28 February 2012

Is McCloud's Definition His Own?

In Inventing Comics: Scott McCloud’s Definition of Comics, by Dylan Horrocks, he questions McCloud’s definition of comics. He starts off by saying that McCloud’s Understanding Comics “Is a powerful piece of polemic”. That Scott’s book is “arguably the most important book of comics theory published in English so far”. Later on Dylan goes to say that McCloud's definition of comics wasn’t entirely his own definition. He goes to show us this by comparing Eisner’s definition with McCloud’s.

There are many definitions of “comics”. Will Eisner defined comics as “sequential art”. Scott McCloud, using Eisner’s definition as a starting point, defines comics as “juxtaposed pictorial and other images in deliberate sequence, intended to convey information and/or to produce an aesthetic response in the viewer”. Dylan Horrocks in his article Inventing Comics, noticing how “hostile most cartoonists are to suggestions that comics are illustrated texts”, criticized McCloud’s definition for his deemphasizing of some elements on a continuum from world only texts to picture only texts, such as “cultural idiom”, a “publishing genre”, a “set of narrative conventions”, a “kind of writing that uses words and pictures”, a “literary genre” and as simply “texts”. He asks where on that spectrum we should draw the border between comics and illustrated texts. Dylan Harrocks challenges McCloud’s definition, confronting him to consider other texts such as children’s books. And this is where Harrocks starts to point out that Scott’s definition was contradicting itself.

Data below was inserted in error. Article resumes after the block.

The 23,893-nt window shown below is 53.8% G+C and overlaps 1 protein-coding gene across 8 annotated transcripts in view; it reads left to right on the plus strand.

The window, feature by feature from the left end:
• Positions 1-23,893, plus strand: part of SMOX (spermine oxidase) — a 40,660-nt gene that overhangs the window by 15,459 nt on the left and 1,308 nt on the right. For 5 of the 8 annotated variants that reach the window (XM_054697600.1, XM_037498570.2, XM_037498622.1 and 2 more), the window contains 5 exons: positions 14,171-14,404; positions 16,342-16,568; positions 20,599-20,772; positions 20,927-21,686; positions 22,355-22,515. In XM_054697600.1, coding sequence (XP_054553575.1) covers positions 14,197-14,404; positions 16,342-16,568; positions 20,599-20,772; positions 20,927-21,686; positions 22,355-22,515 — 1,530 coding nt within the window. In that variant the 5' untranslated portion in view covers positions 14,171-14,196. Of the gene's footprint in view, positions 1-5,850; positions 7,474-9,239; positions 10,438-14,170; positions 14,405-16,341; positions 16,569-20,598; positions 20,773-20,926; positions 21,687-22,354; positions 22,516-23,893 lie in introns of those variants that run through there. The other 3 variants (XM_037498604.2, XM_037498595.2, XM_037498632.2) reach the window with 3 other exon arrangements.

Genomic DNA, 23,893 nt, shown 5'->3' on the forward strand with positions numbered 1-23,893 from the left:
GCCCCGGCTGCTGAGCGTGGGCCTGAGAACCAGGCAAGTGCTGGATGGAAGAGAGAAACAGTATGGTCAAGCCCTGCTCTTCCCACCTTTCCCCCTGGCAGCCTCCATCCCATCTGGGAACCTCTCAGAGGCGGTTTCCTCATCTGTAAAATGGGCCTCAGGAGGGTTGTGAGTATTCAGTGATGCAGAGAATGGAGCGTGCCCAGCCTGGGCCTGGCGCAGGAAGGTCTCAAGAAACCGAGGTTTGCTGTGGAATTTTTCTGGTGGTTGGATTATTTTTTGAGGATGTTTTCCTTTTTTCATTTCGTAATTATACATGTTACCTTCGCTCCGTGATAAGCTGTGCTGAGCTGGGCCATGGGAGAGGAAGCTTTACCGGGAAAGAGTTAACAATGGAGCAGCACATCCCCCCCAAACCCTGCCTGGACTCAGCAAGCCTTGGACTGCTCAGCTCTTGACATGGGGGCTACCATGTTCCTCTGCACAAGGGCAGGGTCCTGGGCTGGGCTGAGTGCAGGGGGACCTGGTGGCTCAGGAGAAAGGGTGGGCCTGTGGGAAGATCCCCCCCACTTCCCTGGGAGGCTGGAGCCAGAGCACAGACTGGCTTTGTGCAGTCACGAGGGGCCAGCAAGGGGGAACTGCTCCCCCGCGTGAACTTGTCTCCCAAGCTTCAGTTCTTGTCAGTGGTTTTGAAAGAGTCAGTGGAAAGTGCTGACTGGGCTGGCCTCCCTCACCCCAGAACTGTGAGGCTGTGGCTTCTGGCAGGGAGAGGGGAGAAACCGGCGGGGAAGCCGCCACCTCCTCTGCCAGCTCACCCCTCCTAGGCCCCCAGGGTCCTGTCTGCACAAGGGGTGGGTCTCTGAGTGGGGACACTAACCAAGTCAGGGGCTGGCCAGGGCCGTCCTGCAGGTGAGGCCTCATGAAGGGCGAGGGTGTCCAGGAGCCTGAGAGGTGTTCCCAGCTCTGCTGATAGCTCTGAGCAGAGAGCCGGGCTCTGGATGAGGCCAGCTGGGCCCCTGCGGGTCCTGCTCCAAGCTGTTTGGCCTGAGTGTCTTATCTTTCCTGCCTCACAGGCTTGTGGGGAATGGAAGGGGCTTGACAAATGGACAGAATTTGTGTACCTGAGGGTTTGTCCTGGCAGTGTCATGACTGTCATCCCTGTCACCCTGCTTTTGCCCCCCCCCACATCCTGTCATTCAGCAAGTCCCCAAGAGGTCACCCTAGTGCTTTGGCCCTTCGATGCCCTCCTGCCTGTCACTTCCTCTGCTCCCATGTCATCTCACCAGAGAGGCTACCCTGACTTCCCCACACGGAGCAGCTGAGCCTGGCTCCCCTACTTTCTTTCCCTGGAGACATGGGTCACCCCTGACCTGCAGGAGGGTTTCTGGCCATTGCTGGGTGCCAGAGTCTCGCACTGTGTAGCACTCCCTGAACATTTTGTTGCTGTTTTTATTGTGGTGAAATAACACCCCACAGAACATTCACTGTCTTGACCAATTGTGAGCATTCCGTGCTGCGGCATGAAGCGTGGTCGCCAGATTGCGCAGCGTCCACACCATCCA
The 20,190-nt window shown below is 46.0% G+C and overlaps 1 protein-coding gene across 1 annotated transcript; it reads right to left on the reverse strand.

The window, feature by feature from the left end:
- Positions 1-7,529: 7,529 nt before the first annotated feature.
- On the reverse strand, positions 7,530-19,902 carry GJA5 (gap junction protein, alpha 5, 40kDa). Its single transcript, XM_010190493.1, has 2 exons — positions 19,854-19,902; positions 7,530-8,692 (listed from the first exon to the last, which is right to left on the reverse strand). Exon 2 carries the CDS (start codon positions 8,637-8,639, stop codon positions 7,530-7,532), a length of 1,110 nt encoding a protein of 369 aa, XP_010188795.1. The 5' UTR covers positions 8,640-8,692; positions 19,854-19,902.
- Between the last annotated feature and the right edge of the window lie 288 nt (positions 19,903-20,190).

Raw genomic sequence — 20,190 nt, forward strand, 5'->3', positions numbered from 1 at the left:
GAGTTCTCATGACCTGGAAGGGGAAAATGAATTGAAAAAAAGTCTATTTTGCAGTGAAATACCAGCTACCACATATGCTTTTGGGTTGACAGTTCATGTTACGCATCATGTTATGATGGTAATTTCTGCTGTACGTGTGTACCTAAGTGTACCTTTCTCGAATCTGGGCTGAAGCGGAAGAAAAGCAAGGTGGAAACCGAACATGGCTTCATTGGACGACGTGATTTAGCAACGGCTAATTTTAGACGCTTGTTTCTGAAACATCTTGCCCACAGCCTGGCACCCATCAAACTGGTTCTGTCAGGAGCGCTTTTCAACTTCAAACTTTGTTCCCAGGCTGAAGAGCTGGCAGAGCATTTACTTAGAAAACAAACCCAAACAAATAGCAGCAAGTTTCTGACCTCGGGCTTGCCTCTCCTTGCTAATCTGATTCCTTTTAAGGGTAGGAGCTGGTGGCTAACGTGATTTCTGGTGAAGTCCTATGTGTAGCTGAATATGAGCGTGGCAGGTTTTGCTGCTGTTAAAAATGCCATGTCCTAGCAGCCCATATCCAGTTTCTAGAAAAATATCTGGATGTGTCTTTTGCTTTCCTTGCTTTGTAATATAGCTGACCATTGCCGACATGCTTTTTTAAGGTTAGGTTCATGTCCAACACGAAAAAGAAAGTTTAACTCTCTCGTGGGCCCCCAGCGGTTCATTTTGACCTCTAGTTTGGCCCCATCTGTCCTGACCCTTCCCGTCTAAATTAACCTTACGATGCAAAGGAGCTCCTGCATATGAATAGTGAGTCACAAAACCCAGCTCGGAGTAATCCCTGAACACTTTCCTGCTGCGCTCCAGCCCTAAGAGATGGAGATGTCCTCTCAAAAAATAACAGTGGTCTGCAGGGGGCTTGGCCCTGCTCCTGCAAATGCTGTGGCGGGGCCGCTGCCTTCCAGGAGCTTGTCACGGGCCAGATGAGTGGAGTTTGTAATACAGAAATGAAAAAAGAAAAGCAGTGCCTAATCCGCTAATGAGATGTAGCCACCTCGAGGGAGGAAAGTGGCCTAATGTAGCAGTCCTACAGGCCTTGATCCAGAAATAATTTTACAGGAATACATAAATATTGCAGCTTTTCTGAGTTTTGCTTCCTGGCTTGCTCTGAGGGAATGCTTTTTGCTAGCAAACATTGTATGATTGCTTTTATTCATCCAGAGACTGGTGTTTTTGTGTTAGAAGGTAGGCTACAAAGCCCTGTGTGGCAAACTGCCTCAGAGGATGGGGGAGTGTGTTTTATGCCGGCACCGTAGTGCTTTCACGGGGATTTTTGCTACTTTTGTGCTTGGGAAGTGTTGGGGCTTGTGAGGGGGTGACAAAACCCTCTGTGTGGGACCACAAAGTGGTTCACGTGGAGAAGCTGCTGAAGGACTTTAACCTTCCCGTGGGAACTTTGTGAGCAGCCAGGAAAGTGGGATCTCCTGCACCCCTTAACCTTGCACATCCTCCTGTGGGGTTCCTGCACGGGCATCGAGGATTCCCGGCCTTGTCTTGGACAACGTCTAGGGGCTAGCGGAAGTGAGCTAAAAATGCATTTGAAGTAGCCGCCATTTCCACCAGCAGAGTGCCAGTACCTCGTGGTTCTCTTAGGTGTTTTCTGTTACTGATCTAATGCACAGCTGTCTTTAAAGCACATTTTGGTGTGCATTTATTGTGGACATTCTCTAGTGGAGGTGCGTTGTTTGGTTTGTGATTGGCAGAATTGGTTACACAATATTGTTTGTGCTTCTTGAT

McCloud was trying to get people, in general, to understand the whole concept of what comics truly were. He wanted to kill this stereotype people have towards comics. “Sure, I realized that comic books were usually crude, poorly-drawn, semiliterate, cheap, disposable kiddie fare”, explains McCloud. But he later tries to show us that the real problem was that people think that’s all they truly are.

Inventing Comics by Dylan Horrocks shows us that while comics are their own community in literary writing there are still many different theories by different writers that have been brought to people’s attention. Now to which of all these theories people choose to abide by it’s up to them to decide.

1 comment:

  1. Your summary's really all over the place; you jump around Horrocks' points without explaining them in context. So someone who hasn't read Horrocks won't understand your summary, and that's kind of one of the points of a summary :-/